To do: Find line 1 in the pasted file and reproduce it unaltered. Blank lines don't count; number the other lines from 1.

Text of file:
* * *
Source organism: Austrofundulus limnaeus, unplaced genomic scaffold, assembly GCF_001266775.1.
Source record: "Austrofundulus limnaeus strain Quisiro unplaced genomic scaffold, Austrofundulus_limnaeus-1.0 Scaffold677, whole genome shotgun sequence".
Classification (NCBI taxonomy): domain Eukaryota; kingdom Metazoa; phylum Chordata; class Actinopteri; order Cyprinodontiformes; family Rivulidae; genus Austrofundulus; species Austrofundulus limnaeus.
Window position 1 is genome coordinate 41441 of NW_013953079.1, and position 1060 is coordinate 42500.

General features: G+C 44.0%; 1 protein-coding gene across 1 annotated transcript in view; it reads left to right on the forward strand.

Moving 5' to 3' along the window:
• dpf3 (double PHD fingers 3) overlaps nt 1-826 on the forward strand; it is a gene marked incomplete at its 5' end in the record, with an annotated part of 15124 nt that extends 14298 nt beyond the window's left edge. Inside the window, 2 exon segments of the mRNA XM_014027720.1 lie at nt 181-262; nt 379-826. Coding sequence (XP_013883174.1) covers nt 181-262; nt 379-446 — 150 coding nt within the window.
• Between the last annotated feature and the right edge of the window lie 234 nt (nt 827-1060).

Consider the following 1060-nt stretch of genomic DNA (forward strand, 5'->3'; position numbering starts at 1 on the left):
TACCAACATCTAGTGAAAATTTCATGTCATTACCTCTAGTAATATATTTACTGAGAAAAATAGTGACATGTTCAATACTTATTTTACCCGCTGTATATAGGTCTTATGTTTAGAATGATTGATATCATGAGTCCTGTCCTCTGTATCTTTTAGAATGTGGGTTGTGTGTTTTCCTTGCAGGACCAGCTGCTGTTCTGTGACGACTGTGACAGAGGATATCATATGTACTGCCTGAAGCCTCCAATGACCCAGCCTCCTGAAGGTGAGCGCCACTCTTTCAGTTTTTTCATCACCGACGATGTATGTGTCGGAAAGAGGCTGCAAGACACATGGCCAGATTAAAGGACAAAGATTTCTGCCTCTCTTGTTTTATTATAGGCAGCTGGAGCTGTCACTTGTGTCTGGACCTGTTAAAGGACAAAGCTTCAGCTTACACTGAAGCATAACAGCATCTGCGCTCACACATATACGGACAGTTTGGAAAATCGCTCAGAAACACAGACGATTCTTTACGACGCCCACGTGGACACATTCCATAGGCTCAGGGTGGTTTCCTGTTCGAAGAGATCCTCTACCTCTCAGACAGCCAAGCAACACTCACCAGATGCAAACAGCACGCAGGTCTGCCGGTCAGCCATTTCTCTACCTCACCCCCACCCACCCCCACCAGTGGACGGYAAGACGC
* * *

Source organism: Austrofundulus limnaeus, unplaced genomic scaffold, assembly GCF_001266775.1.